Bury Nuclear Waste Beside the Great Lakes? Bad Idea!

by fraserberry on September 25, 2015 - 11:57pm





Bury Nuclear Waste Beside the Great Lakes? Bad Idea!

Written by: Fraser Berry




“The Deep” is a fascinating report written by Charles Wilkins that was published Thursday, Feb. 26, 2015 in the Globe and Mail’s Report on Business. The report summarizes Ontario Power Generation’s (OPG) sly plan to free themselves of their toxic nuclear waste storage problem. This plan involves burying waste 680 meters underground in a Deep Geologic Repository (DGR), which is located within a cozy one kilometer from the Lake Huron. OPG claims the waste will remain safely undisturbed for the next 400,000 years (the time it takes for nuclear waste to become nontoxic) in limestone that has not shifted in 450 million years. As promising as this sounds, Wilkins highlights the important fact of uncertainty as there is no 100 per cent guarantee the DGR will remain intact over the 400,000 year cool-down period. Despite the inherent risk of destroying the largest source of clean drinking water, it appears likely OPG will win their battle against the naysayers simply because there appears to be no other viable option on the table. 



Nuclear power is one of the most economical ways to generate virtually emissions free sustainable energy without polluting the environment! Or is it? Unfortunately, the nuclear process does have a significant drawback in the form of the byproduct produced - radioactive toxic waste. It is important to note that nuclear power accounts for 15% of total energy consumption across Canada; and Ontario’s 18 reactors alone supply close to 60% of the provinces electricity.  These statistics enforce the fact that Canada, and particularly Ontario, is dependent on nuclear power. Therefore, if we are going to continue to utilize nuclear power, we must have a clear path forward on how to safely manage and store these unique hazards in a socially responsible and environmentally friendly way.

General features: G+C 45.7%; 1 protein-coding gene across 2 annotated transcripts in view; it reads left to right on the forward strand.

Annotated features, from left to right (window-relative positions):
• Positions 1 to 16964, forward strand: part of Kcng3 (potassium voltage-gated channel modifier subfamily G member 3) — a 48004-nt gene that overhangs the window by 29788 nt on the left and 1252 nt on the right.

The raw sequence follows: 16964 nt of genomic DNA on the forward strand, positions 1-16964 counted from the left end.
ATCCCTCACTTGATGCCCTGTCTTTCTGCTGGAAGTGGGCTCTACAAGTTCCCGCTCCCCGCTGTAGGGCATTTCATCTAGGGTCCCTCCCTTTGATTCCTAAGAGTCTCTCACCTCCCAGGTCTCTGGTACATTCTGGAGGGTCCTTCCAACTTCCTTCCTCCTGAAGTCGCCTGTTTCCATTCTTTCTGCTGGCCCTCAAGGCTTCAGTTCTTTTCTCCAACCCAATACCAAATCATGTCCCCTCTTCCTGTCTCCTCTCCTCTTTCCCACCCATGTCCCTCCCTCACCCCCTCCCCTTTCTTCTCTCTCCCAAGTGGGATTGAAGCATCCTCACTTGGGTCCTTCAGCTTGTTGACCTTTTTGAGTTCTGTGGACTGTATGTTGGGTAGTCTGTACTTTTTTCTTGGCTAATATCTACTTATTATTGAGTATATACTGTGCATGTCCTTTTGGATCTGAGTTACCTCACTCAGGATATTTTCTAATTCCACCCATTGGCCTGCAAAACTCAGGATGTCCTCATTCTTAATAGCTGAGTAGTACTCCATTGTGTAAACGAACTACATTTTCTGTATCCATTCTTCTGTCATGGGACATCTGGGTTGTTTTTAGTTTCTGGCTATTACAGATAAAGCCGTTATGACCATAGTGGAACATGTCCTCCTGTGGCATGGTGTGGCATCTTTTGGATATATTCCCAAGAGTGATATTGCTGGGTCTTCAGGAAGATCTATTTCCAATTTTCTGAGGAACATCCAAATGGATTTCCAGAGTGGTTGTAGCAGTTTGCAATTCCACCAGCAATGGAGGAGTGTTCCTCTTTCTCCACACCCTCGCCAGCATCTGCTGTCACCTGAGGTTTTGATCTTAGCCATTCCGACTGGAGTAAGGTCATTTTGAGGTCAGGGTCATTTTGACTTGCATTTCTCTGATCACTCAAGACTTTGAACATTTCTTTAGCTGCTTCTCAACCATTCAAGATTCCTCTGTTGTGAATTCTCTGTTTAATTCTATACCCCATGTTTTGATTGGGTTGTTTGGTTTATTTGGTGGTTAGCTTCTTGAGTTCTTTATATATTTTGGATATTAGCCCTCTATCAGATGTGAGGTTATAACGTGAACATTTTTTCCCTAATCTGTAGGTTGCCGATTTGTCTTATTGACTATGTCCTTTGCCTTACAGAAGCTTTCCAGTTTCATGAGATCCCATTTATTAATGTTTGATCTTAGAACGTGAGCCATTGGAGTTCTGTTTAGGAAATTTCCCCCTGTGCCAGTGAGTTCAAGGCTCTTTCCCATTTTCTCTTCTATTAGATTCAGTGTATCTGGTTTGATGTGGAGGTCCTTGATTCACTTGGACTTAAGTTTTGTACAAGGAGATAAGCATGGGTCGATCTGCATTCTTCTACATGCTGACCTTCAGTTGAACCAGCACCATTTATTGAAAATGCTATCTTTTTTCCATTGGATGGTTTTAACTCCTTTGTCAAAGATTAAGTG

It is clear that Wilkins is not on board with OPG’s DGR project based on the evidence he has found, and neither am I. I would argue the DGR project presents a high level of uncertainty, given the potential for contaminating the great lakes. The cool down period of toxic waste spans thousands of years. It is impossible to guarantee the protection of the great lakes over such long periods of time. Indeterminacy also exists due to the complexity of atomic energy coupled with an extremely long half-life, which makes it unrealistic to believe we fully understand what will happen in the DGR over the next 400,000 years.

In my opinion, OPG’s DGR project is just the first step in finding a suitable home for Ontario’s toxic waste. Why does the DGR have to be placed so closely to the worlds largest supply of fresh drinking water? I believe the storage of waste would be better suited somewhere a way from such a valuable natural resource.